This weekend, the International Genetically Engineered Machine (iGEM) team at Tech will compete in the World Championship Jamboree at the Massachusetts Institute of Technology (MIT). The event is the largest annual gathering of synthetic biologists.
The Tech iGEM team was one of only 15 teams in North America that was chosen to compete in the World Championship Jamboree on Nov. 1-4.
Tech’s team was one of 13 North American undergraduate teams that received the gold medal necessary to advance to the world competition from a field of 65 registered teams. Worldwide, nearly 300 teams register to compete every year.
Tech’s team is made up of seven undergraduate students: Jack Jenkins, Jessica Siemer, Tilak Balavijayan, Rachael Blackston, Spencer Cooper, Haoli Du and Casey Haynes. The team is advised by Dr. Anton Bryskin, Vince Fiore and Haylee Bachman. Their lab space was provided by Dr. Thomas Barker in the Biomedical Engineering Department.
“Our project was inspired by work related to that of our advisory board… building off of ideas of [Dr. Bryskin’s] research, we developed the idea of creating what we call BioBots. These BioBots are basically cells that can be programmed to have a specific task and used within the body to locate, detect and treat specific problems,” Jenkins said.
In the competition, student teams are given a kit of biological parts at the beginning of the summer from the Registry of Standard Biological Parts. Student teams use these parts as well as new parts of their own design to build biological systems and operate them in living cells.
The iGEM team worked to accomplish this by attempting to express integrins, a human cell sensor, in E. Coli cells.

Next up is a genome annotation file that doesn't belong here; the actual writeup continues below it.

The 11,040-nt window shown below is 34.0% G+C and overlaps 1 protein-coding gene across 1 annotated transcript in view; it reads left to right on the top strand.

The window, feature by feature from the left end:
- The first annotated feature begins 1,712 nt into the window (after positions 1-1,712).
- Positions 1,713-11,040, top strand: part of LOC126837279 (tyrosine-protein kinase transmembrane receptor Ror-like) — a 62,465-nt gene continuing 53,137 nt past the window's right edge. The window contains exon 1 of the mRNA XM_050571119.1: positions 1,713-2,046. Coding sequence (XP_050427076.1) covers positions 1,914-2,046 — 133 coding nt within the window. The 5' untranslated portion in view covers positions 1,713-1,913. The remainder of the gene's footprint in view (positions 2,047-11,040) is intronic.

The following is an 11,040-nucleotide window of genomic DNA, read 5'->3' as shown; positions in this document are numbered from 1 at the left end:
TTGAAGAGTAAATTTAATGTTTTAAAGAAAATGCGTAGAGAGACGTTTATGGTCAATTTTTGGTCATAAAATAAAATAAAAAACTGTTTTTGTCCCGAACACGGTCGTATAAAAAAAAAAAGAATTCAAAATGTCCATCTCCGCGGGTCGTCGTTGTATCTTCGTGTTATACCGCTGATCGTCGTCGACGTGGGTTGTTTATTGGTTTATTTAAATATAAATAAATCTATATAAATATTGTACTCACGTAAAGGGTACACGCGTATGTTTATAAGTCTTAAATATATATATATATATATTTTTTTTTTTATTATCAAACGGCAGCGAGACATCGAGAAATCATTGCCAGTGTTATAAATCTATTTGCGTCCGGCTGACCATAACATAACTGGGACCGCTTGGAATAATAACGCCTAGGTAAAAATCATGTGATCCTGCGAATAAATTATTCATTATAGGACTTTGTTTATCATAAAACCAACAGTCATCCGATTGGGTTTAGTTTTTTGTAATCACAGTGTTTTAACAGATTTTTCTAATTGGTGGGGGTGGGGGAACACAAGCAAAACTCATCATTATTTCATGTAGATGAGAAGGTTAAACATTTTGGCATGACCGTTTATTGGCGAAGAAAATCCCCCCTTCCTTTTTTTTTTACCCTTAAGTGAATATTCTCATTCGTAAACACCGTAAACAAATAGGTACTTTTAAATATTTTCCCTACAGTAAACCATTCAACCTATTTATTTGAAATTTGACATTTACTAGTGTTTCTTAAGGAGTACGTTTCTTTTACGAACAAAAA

These integrins will not only be able to sense the environment, but also interact with it in the specific way the integrins are designed to do. They are basically acting to create ‘smart’ technology which can duplicate the function of cells responsible for repair and adaptation.
In order to create the BioBot, the team needed to use their kit to develop a toolbox to facilitate the sensor’s expression. According to the project overview on the iGEM website, they targeted four steps that are essential to achieving their first iteration of a BioBot and the successful integration of integrins in a bacterial model, including successful transcription, transport, dimerization and binding.
All of the members of this year’s team are new to iGEM. However, they have shown confidence in presenting their ideas and are working to improve on their previous performance as they prepare for the World Competition.
“Our team has been working hard to use the feedback given to us by judges and others to make our presentation and poster better than before. While we did well at the first competition, we hope to improve so that we can once again represent Georgia Tech as best as we can,” Jenkins said.
Regardless of the outcome of the World Competition the future is bright for iGEM at Tech.
“As the international competition grows, I see the importance of the Georgia Tech team becoming more and more important. I hope and believe that future teams will be able to build upon our success and be able to achieve success at both the regional and the world competitions,” Jenkins said.